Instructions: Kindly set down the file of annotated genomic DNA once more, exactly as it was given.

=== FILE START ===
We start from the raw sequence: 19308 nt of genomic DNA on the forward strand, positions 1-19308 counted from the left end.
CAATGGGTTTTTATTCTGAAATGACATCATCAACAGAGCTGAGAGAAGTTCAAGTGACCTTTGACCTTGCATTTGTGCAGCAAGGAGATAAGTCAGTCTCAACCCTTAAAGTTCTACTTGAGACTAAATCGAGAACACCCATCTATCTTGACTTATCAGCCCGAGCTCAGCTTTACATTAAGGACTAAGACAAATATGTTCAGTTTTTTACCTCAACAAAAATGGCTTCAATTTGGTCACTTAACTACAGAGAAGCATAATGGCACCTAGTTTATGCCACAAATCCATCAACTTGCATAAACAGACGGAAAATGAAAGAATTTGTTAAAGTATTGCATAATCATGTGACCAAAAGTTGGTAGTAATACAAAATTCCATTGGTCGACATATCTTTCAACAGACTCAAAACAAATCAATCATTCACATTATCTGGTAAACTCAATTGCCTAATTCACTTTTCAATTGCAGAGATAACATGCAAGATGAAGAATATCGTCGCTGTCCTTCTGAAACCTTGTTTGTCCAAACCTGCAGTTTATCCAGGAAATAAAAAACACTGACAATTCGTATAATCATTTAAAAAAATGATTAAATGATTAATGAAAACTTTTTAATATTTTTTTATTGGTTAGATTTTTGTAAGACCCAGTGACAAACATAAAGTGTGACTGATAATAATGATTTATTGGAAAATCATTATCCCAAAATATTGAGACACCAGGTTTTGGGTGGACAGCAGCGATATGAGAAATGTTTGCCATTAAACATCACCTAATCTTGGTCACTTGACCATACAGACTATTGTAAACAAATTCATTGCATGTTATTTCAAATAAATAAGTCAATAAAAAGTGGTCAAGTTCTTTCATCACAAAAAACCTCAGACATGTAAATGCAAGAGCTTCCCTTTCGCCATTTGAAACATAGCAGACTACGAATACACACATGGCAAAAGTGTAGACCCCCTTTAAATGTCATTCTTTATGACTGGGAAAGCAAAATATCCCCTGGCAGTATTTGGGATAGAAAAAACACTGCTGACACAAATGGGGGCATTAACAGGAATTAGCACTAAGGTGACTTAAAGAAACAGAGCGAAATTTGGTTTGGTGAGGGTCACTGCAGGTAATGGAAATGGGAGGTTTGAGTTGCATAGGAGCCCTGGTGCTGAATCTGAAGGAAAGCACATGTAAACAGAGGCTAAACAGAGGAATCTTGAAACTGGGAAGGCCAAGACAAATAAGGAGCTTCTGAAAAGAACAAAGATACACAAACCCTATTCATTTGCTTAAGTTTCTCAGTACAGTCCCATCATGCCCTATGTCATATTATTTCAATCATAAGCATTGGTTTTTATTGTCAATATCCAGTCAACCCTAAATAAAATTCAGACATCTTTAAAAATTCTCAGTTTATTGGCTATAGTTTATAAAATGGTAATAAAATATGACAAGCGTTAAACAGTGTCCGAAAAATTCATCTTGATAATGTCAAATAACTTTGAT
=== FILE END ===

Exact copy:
We start from the raw sequence: 19308 nt of genomic DNA on the forward strand, positions 1-19308 counted from the left end.
CAATGGGTTTTTATTCTGAAATGACATCATCAACAGAGCTGAGAGAAGTTCAAGTGACCTTTGACCTTGCATTTGTGCAGCAAGGAGATAAGTCAGTCTCAACCCTTAAAGTTCTACTTGAGACTAAATCGAGAACACCCATCTATCTTGACTTATCAGCCCGAGCTCAGCTTTACATTAAGGACTAAGACAAATATGTTCAGTTTTTTACCTCAACAAAAATGGCTTCAATTTGGTCACTTAACTACAGAGAAGCATAATGGCACCTAGTTTATGCCACAAATCCATCAACTTGCATAAACAGACGGAAAATGAAAGAATTTGTTAAAGTATTGCATAATCATGTGACCAAAAGTTGGTAGTAATACAAAATTCCATTGGTCGACATATCTTTCAACAGACTCAAAACAAATCAATCATTCACATTATCTGGTAAACTCAATTGCCTAATTCACTTTTCAATTGCAGAGATAACATGCAAGATGAAGAATATCGTCGCTGTCCTTCTGAAACCTTGTTTGTCCAAACCTGCAGTTTATCCAGGAAATAAAAAACACTGACAATTCGTATAATCATTTAAAAAAATGATTAAATGATTAATGAAAACTTTTTAATATTTTTTTATTGGTTAGATTTTTGTAAGACCCAGTGACAAACATAAAGTGTGACTGATAATAATGATTTATTGGAAAATCATTATCCCAAAATATTGAGACACCAGGTTTTGGGTGGACAGCAGCGATATGAGAAATGTTTGCCATTAAACATCACCTAATCTTGGTCACTTGACCATACAGACTATTGTAAACAAATTCATTGCATGTTATTTCAAATAAATAAGTCAATAAAAAGTGGTCAAGTTCTTTCATCACAAAAAACCTCAGACATGTAAATGCAAGAGCTTCCCTTTCGCCATTTGAAACATAGCAGACTACGAATACACACATGGCAAAAGTGTAGACCCCCTTTAAATGTCATTCTTTATGACTGGGAAAGCAAAATATCCCCTGGCAGTATTTGGGATAGAAAAAACACTGCTGACACAAATGGGGGCATTAACAGGAATTAGCACTAAGGTGACTTAAAGAAACAGAGCGAAATTTGGTTTGGTGAGGGTCACTGCAGGTAATGGAAATGGGAGGTTTGAGTTGCATAGGAGCCCTGGTGCTGAATCTGAAGGAAAGCACATGTAAACAGAGGCTAAACAGAGGAATCTTGAAACTGGGAAGGCCAAGACAAATAAGGAGCTTCTGAAAAGAACAAAGATACACAAACCCTATTCATTTGCTTAAGTTTCTCAGTACAGTCCCATCATGCCCTATGTCATATTATTTCAATCATAAGCATTGGTTTTTATTGTCAATATCCAGTCAACCCTAAATAAAATTCAGACATCTTTAAAAATTCTCAGTTTATTGGCTATAGTTTATAAAATGGTAATAAAATATGACAAGCGTTAAACAGTGTCCGAAAAATTCATCTTGATAATGTCAAATAACTTTGAT